Notes on WCAG 2.0: sufficiency/checkpoint satisfaction? criteria
The following are just brief notes and comments, marked up in HTML
Checkpoint 1.1 criteria:
- To each auditory, graphical or multimedia presentation there
must correspond a text equivalent.
- The text equivalent must be associated explicitly with
the auditory or graphical presentation to which it corresponds,
either in markup, in a data model accessible to the user agent,
or via a hypertext link.
- The text equivalent must, so far as possible, fulfil the same
function and convey the same information, in context, as the
non-text presentation. Where this is not possible, that is, where
the non-text presentation cannot be described in words (e.g. the
case of artwork, music etc., such as Beethoven's fifth symphony
as in Gregg's example) a label identifying the content will
Checkpoint 1.2. The sufficiency criteria of checkpoint 1.1 apply,
subject to the following:
- All significant scenes, actions and events in the multimedia
presentation must be described.
- All significant dialogue and sounds within the multimedia
presentation must be captioned.
- Descriptions and captions must be synchronized with the events
they describe to within a tolerance of (whatever the standard
is, whether it be measured in seconds or specified in a more
Checkpoint 1.3. The criteria specified with respect to checkpoint
1.2 apply, but in addition:
- So far as possible, the auditory description should be
integrated into pauses in the dialogue of multimedia
presentations, and should, where possible, avoid obscuring
important sounds. (I haven't had much experience with auditory
descriptions of multimedia, but I think this is the basic idea).
- The hierarchical structure of the content (see examples already
in guidelines) must be unambiguously represented in the markup
or data model.
- Important non-hierarchical relationships, such as
cross-references, or the correspondence between header and data
cells in a table, must be represented unambiguously in the
markup or data model.
- There must be sufficient markup, or a sufficient data model, to
ensure that a logical, linear reading order can be derived from the
content. For example, it must be possible automatically to
distinguish the columns of a multi-column document and to
identify the association between header and data cells in a
- To the extent that the technology allows (see checkpoint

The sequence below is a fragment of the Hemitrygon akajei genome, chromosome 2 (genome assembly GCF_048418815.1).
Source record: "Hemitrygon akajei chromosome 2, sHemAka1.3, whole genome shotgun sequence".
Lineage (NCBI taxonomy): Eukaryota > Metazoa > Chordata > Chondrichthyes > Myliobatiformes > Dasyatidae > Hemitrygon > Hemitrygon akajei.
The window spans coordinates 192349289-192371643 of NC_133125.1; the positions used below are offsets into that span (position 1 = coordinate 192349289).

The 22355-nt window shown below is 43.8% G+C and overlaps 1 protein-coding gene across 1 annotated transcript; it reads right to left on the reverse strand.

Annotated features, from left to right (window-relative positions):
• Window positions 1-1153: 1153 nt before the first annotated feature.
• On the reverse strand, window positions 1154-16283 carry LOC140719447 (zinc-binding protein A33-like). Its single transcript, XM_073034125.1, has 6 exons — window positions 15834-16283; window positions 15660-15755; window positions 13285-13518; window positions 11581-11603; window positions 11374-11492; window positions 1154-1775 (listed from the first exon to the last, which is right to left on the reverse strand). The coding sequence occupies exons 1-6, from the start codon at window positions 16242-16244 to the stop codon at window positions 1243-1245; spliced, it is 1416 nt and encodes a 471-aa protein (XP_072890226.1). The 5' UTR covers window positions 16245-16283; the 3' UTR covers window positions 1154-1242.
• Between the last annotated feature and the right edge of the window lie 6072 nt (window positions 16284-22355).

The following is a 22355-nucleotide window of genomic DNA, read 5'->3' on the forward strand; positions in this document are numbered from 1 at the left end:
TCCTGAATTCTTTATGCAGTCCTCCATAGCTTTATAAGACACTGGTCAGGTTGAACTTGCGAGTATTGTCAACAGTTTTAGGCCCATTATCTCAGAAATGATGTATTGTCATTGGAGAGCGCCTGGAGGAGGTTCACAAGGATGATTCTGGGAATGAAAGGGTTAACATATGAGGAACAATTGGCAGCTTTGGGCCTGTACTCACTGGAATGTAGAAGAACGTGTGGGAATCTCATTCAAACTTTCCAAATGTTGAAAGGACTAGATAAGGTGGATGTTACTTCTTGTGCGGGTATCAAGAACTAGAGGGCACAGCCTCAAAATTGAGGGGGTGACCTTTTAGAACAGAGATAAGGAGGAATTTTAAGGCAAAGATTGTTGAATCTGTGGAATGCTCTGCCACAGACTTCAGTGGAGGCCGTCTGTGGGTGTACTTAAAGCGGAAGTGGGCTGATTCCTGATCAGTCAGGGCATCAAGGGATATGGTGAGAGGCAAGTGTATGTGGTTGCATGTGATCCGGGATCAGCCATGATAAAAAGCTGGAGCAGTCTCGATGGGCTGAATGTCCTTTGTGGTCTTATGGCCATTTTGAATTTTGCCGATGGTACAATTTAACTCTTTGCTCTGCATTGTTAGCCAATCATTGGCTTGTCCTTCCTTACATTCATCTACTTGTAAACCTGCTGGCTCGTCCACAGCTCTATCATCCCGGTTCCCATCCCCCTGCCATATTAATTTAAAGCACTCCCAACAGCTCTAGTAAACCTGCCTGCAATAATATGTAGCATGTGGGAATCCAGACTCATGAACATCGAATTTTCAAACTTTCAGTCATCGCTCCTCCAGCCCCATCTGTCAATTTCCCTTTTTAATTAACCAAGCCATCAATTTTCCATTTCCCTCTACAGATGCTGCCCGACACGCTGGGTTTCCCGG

solutions) the markup or data model representing the structure
of the content, must be logically separated from the
presentation, either in separate data structures or in a style
Checkpoint 2.1 (as proposed in current draft). If the web site involves more than x documents, or meets some
other complexity threshold yet to be defined, then at least one
of the following must be provided:
- An index/site map/table of contents
- An overview describing the site's scope and purpose, with links
to relevant parts of the content.
- A search facility.
Checkpoint 2.2. Where you provide hypertext links, form controls or
other interactive content that creates a user interface:
- The logical placement of user interface controls must, where
possible, be consistent within your web site as a whole.
- Form controls and other user interface components must be
labeled with consistent terminology.
- Where practicable, operating system or application conventions
likely to be familiar to the user should be followed.
- Any unusual user interface features or behaviours that are
likely to confuse the first-time user, must be clearly
Checkpoint 2.3. Where user agents do not provide control over such
mechanisms (see techniques documents for discussion of user agent support):
- A form or other user interface must be provided through which
the user can elect to deactivate processes or features that
cause extreme changes in context.
- Such a user interface must be clearly identified on, and
accessible from, the
home or primary page of a
mutli-document web site.
- It must be possible to access such a user interface, via the
home page and any intermediate pages, without triggering
unexpected changes in context.
Checkpoint 2.4: Analogous to checkpoint 2.3. If we change 2.4 (and
possibly 2.3 as well) in accordance with Gregg's proposal, then an
absolute minimum (Gregg suggested 10 seconds) time-out period would be
specified, and it would be made clear that time-outs are only
permitted under exceptional circumstances.
Checkpoint 2.5. Where device-independent event handlers are
provided by the API, and the desired user interaction, or its effects,
can be described in words (Gregg's qualification drawn from US regulations):
- Generic event handlers (e.g., focus events, activations
etc.), are to be used in preference to event handlers that require or assume a
specific kind of input device, for example a keyboard or
- The use of device-specific event handlers to customize the user
interface, in circumstances where device-independent event
handlers are specified as well, does not constitute a violation
of this checkpoint.
- Each type of structural element occurring in the logical structure of the content (see
checkpoint 1.4), for example headings, tables, user interface
controls etc., must be